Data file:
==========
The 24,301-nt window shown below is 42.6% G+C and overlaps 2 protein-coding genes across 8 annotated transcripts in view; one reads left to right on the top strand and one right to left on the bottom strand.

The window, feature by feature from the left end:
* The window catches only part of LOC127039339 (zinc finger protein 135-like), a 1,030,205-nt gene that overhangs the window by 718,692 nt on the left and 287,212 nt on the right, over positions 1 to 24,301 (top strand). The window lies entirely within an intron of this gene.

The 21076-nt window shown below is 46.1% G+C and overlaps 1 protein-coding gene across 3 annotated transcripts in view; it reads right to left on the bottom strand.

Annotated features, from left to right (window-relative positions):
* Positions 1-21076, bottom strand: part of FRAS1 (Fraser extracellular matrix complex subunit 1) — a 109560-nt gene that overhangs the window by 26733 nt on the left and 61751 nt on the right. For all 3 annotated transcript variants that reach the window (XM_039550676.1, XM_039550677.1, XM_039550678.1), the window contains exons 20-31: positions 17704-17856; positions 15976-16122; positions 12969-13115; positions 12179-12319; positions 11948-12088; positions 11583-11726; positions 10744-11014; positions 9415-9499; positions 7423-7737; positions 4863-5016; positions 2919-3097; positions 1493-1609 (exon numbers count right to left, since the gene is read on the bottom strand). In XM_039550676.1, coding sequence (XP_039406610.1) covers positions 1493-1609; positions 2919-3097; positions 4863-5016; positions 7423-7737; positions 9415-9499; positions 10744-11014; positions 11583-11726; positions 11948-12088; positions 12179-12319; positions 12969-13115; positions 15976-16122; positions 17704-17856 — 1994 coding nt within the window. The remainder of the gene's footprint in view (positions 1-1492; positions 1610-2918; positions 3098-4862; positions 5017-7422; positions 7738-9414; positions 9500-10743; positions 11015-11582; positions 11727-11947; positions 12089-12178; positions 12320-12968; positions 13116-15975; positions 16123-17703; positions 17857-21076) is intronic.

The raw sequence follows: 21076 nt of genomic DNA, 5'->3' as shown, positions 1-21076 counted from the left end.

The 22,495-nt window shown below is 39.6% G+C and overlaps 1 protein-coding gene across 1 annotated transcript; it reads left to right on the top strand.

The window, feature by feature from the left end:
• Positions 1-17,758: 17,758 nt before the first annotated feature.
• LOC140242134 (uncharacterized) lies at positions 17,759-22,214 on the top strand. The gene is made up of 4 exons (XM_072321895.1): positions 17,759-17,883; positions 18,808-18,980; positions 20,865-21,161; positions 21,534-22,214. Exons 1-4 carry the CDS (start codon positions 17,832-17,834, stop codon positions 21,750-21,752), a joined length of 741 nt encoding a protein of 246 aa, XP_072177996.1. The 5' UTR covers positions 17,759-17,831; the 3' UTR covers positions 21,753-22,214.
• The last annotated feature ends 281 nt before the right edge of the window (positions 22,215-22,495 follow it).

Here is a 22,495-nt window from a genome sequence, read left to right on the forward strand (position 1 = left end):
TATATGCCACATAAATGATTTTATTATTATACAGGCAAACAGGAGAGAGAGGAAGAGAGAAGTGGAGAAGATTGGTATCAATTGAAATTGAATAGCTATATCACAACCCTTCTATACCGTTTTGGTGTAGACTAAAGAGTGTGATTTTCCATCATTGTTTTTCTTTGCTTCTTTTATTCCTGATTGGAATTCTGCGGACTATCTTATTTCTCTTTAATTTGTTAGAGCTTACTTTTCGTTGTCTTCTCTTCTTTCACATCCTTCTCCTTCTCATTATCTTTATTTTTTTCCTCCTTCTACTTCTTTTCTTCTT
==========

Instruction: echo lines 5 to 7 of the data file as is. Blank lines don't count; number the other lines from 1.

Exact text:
Annotated features, from left to right (window-relative positions):
* Positions 1-21076, bottom strand: part of FRAS1 (Fraser extracellular matrix complex subunit 1) — a 109560-nt gene that overhangs the window by 26733 nt on the left and 61751 nt on the right. For all 3 annotated transcript variants that reach the window (XM_039550676.1, XM_039550677.1, XM_039550678.1), the window contains exons 20-31: positions 17704-17856; positions 15976-16122; positions 12969-13115; positions 12179-12319; positions 11948-12088; positions 11583-11726; positions 10744-11014; positions 9415-9499; positions 7423-7737; positions 4863-5016; positions 2919-3097; positions 1493-1609 (exon numbers count right to left, since the gene is read on the bottom strand). In XM_039550676.1, coding sequence (XP_039406610.1) covers positions 1493-1609; positions 2919-3097; positions 4863-5016; positions 7423-7737; positions 9415-9499; positions 10744-11014; positions 11583-11726; positions 11948-12088; positions 12179-12319; positions 12969-13115; positions 15976-16122; positions 17704-17856 — 1994 coding nt within the window. The remainder of the gene's footprint in view (positions 1-1492; positions 1610-2918; positions 3098-4862; positions 5017-7422; positions 7738-9414; positions 9500-10743; positions 11015-11582; positions 11727-11947; positions 12089-12178; positions 12320-12968; positions 13116-15975; positions 16123-17703; positions 17857-21076) is intronic.

The raw sequence follows: 21076 nt of genomic DNA, 5'->3' as shown, positions 1-21076 counted from the left end.